To shed light on the influence of interpersonal fairness on tax compliance, the California Franchise Tax Board conducted a field experiment to examine how efficiency of Interactive Voice Response (hereafter, IVR) systems affects tax collection. We find that taxpayers calling the temporary phone line with greater IVR system efficiency (treatment group) pay a significantly larger percentage of their tax deficiencies than the control group during the study period, and this difference is driven by IVR system efficiency. We also find that improving IVR system efficiency increases the likelihood of making payments within the treatment group. Our results support embracing interpersonal fairness principles to encourage tax payments. Our research extends the literature on the service paradigm of tax compliance by providing U.S.-based evidence and has implications for the tax authorities seeking to improve tax compliance efficiency, as tax collection generally becomes more difficult and costly with time.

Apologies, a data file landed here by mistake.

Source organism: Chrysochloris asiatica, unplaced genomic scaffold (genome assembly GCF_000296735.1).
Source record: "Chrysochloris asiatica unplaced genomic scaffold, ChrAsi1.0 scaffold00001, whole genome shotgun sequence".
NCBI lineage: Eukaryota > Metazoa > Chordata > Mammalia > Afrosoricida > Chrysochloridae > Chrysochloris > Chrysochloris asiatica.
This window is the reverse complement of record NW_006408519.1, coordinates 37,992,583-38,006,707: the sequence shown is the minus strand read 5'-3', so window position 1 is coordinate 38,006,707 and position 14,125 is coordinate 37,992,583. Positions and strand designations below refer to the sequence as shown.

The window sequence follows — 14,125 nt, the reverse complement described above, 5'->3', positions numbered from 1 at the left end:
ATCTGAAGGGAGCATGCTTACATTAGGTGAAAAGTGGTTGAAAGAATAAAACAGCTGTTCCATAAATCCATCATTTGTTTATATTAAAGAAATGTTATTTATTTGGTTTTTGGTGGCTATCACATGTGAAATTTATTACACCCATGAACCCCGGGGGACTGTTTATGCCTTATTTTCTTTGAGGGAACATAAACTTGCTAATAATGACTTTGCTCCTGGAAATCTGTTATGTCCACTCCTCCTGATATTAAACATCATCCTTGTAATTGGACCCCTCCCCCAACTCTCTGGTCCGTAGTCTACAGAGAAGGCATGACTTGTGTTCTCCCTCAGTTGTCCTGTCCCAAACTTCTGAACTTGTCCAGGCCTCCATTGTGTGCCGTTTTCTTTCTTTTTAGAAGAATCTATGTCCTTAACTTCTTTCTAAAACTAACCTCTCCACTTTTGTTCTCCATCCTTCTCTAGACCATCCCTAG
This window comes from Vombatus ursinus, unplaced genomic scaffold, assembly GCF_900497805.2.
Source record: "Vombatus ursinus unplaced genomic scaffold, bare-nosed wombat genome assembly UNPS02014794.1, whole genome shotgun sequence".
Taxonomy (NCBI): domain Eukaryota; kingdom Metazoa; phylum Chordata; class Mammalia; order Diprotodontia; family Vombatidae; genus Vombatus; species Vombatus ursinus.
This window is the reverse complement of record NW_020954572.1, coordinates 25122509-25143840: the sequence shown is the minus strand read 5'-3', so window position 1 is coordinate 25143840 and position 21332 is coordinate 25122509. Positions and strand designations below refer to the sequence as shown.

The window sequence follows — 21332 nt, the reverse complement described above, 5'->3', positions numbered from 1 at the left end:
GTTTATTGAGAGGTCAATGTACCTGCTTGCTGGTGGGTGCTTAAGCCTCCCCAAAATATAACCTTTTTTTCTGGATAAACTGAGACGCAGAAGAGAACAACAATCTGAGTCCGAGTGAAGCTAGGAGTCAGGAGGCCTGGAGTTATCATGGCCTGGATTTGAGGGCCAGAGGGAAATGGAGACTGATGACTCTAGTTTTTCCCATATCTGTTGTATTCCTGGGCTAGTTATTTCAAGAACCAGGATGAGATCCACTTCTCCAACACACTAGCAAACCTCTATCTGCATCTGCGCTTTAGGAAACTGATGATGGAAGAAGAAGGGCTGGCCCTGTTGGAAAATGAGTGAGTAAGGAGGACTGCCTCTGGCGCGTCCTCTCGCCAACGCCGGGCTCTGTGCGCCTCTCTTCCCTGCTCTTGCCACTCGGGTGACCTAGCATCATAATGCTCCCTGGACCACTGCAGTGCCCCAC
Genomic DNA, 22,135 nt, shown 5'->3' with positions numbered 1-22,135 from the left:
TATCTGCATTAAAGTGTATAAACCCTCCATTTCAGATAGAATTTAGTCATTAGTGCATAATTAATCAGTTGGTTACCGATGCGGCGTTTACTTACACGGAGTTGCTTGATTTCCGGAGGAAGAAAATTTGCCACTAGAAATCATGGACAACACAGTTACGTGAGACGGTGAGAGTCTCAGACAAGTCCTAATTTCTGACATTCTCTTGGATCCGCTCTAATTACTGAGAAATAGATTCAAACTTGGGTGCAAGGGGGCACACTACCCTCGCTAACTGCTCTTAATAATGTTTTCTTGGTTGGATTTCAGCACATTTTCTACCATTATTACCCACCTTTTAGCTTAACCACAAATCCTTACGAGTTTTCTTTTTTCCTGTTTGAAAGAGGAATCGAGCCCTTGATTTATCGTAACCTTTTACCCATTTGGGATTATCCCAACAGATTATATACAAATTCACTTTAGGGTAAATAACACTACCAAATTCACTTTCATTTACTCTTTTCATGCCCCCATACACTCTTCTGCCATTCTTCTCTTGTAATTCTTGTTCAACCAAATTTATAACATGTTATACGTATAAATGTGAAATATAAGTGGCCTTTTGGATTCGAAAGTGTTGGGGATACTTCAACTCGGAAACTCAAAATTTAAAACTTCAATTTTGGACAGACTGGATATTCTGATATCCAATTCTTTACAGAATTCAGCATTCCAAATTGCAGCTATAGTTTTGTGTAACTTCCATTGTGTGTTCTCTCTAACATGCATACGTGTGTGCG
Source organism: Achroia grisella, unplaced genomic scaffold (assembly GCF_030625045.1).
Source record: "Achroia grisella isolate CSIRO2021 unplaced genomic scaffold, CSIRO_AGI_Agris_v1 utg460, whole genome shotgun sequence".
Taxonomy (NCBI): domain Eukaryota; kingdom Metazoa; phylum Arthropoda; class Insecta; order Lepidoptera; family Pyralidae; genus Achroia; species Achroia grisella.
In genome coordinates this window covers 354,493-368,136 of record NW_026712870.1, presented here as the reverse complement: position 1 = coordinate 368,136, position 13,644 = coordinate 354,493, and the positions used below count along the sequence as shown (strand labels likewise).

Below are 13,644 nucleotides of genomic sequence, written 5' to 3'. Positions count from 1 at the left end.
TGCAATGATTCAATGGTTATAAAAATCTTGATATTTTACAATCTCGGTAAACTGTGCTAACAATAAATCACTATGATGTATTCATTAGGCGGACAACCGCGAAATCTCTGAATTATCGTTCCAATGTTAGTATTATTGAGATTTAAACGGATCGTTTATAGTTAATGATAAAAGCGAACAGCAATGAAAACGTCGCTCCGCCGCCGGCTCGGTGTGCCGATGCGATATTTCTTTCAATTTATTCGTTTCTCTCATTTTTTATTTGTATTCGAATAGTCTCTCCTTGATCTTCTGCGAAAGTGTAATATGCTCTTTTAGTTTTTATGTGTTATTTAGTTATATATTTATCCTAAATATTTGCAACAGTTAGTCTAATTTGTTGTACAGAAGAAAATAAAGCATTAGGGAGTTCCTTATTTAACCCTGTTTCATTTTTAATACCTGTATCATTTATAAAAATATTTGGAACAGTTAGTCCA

JEL Classifications: H21; H24.

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